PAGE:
Design of the renaissance revival style post office and U.S. Courthouse began in 1915 under the direction of architect of the treasury, James A. Wetmore. Construction began in 1916 with the cornerstone set in place on April 19th of that year. Upon completion in 1918 at a total project cost of $250,000 the federal building housed the United States Post Office, U.S. Courts, U.S. Attorneys, U.S. Marshals, and the Weather Bureau.
By order of President Franklin Delano Roosevelt, the works project administration (WPA) was funded by congress through the emergency relief appropriation act of 1935. The WPA was the largest new deal agency creating over 8 million jobs during the great depression to carry out over $7 billion in public works projects nationwide. The grand junction post office and U.S. courthouse expansion was funded through the WPA and overseen by Louis A. Simon with a total project cost of $216,000. The building was named after congressman Wayne N. Aspinall in
1972, and was listed on the national register of historic places in 1980.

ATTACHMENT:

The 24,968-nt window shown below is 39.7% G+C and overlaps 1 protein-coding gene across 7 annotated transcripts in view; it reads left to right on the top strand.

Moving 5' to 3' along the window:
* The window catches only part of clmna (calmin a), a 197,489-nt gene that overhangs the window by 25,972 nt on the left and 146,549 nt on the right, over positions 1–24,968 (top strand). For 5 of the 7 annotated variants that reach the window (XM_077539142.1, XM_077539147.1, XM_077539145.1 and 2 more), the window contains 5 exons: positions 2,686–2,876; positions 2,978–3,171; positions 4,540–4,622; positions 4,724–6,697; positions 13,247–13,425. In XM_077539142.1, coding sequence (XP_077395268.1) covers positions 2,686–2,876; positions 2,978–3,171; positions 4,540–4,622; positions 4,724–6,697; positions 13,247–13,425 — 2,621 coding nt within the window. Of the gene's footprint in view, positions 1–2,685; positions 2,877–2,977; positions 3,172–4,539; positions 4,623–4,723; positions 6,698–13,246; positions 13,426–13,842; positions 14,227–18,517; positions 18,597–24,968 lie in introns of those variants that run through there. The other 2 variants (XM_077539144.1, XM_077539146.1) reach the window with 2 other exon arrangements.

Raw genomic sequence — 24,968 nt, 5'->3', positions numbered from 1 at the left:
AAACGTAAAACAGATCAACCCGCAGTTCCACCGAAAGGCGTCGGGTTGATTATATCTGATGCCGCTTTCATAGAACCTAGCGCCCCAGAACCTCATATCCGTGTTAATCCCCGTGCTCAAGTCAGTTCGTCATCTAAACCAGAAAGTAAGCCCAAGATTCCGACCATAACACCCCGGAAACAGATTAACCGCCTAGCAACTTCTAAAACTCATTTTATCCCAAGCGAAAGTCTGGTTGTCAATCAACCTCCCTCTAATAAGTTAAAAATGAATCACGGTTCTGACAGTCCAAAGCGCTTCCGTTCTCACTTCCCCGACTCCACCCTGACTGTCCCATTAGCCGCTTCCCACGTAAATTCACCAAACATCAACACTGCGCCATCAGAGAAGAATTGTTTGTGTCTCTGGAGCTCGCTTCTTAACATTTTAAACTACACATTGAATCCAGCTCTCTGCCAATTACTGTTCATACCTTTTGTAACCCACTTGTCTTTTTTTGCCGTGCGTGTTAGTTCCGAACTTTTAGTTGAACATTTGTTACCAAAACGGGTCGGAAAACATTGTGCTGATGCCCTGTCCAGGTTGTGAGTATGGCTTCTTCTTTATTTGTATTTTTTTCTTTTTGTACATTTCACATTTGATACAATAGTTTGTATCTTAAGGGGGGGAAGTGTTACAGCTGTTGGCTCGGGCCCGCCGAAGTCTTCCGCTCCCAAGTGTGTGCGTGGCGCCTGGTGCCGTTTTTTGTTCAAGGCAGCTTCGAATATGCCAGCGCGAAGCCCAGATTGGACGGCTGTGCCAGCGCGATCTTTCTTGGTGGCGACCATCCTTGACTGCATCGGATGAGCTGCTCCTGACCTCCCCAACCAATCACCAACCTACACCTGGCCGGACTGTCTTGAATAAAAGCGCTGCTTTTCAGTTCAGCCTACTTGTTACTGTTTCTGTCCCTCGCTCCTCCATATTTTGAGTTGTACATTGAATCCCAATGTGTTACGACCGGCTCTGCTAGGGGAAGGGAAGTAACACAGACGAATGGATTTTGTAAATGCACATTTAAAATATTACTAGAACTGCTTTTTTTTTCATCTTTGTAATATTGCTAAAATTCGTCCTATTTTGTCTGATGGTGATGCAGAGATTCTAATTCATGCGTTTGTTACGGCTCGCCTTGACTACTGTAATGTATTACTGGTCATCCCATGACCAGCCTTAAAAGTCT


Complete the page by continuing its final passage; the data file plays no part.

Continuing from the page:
In February of 2009, President Barack Obama signed into law the American Recovery and Reinvestment Act of 2009 (ARRA) to stimulate the economy and promote job creation in the current recession. Building projects funded by ARRA are mandated to promote sustainable design and renewable technologies. The Wayne N. Aspinall federal building & U.S. Courthouse received $15 million to preserve this historic
structure and introduce innovative systems to pursue LEED Platinum and strive to make this the first building on the national register of
historic places to achieve net zero energy.
The Federal Government requires that all agencies achieve energy independence by the year 2030. This goal
requires that buildings be designed efficiently using innovative technologies, while balancing remaining energy
needs with on-site production using renewable sources such as the wind and sun. The Wayne Aspinall Federal
Building is being designed to be the first major government building on the National Register of Historic Places to
be energy independent.